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African-American History- Civil Rights Movement
For more on the history of Civil Rights and the Civil Rights Movement, search the catalog by clicking on the following this link:
Civil Rights Movement
Search also for "Paul Robeson",NAACP, SCLC, "Martin Luther King Jr.", "Black Panthers", "Rosa Parks" , Frederick Douglas as well.
The Politics of Paul Robeson's Othello by Lindsey R. Swindall examines the historical and political context of acclaimed African American actor Paul Robeson's three portrayals of Shakespeare's Othello in the United Kingdom and the United States. These performances took place in London in 1930, on Broadway in 1943, and in Stratford-upon-Avon in 1959. All three of the productions, when considered together, provide an intriguing glimpse into Robeson's artistry as well as his political activism. The Politics of Paul Robeson's Othello maintains that Robeson's development into a politically minded artist explicates the broader issue of the role of the African American artist in times of crisis. Robeson (1898-1976) fervently believed that political engagement was an inherent component of the role of the artist in society, and his performances demonstrate this conviction. In the 1930 production, audiences and critics alike confronted the question: Should a black actor play Othello in an otherwise all-white cast? In the 1943 production on Broadway, Robeson consciously used the role as a form for questioning theater segregation both onstage and in the seats. In 1959, after he had become well known for his leftist views and sympathies with Communism, his performance in a major Stratford-upon-Avon production called into question whether audiences could accept onstage an African American who held radical-and increasingly unpopular-political views. Swindall thoughtfully uses Robeson's Othello performances as a collective lens to analyze the actor and activist's political and intellectual development.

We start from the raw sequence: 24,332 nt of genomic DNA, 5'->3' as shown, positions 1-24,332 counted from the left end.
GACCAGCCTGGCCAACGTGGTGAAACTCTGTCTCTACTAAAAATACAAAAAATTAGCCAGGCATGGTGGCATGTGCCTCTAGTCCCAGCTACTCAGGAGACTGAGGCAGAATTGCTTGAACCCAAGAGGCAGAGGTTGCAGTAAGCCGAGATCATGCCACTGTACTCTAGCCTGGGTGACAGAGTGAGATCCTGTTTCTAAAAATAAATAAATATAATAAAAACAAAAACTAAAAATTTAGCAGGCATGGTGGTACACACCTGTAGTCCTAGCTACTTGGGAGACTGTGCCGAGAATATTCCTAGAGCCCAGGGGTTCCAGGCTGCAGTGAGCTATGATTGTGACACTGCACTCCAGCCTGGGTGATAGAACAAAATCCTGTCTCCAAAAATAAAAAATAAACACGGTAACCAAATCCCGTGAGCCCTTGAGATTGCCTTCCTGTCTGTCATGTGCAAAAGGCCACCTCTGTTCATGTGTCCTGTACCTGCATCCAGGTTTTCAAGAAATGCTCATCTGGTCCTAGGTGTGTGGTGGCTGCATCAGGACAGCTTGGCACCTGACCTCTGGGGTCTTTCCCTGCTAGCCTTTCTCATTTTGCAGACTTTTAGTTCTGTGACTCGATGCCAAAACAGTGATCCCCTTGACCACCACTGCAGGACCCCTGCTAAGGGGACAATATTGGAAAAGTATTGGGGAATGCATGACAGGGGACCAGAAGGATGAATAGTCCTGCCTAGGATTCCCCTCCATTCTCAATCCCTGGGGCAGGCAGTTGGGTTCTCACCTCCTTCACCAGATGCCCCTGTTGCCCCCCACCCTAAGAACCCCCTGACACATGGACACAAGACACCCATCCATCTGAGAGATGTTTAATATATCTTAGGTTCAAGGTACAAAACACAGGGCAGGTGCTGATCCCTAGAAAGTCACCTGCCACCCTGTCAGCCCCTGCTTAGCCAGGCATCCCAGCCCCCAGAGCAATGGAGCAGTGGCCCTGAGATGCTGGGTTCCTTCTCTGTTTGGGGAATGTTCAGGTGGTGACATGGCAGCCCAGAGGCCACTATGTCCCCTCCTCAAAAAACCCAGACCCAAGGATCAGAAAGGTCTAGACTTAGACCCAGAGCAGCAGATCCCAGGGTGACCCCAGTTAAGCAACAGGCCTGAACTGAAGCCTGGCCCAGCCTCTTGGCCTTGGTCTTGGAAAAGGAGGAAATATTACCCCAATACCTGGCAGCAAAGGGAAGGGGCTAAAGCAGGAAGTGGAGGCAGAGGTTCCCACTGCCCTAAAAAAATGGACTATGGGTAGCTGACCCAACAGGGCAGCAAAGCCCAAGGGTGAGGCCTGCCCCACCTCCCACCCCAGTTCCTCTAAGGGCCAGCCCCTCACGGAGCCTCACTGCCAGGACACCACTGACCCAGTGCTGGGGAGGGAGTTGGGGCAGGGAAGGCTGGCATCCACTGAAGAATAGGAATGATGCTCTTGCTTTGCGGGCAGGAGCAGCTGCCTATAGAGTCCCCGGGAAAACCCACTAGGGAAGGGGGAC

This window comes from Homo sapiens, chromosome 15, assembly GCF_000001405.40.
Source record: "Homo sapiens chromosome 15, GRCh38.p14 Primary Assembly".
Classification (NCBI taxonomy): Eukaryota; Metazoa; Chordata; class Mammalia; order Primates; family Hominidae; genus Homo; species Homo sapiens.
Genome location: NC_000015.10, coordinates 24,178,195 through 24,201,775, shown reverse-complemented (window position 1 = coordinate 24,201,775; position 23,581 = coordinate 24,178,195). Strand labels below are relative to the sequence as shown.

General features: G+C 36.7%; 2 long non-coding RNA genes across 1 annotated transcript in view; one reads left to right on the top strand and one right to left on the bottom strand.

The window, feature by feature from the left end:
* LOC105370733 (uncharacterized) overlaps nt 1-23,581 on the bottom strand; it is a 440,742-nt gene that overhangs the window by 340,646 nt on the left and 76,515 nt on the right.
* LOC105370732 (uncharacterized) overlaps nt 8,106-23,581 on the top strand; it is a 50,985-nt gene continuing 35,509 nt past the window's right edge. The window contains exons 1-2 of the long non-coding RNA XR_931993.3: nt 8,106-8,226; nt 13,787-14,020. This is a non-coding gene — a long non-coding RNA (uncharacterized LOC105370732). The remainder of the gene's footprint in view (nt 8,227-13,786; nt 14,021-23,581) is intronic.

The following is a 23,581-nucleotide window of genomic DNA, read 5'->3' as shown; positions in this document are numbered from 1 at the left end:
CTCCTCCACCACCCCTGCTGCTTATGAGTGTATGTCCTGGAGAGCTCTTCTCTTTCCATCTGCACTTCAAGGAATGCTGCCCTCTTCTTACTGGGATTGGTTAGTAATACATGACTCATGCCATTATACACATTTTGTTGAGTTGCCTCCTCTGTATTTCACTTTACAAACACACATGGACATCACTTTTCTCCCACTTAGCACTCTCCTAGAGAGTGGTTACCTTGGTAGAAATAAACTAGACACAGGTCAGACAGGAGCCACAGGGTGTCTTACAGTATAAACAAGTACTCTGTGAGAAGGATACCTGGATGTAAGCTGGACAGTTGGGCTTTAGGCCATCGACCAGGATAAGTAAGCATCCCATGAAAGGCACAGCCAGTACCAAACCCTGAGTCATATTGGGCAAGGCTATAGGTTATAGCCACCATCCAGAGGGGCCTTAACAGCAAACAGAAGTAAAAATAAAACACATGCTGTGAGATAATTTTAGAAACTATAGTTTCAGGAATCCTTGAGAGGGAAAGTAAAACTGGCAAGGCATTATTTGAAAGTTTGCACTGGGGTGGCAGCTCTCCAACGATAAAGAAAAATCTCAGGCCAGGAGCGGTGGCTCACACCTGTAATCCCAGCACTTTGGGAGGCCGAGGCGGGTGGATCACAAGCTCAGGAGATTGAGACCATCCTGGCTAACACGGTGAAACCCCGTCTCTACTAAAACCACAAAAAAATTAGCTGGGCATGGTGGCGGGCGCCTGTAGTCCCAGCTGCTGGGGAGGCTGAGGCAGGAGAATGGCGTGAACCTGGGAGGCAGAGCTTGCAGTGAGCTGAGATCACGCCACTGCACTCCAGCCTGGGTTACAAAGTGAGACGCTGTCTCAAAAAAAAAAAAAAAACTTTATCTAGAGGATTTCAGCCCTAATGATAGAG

Call Number: eBook
Publication Date: 2010-10-27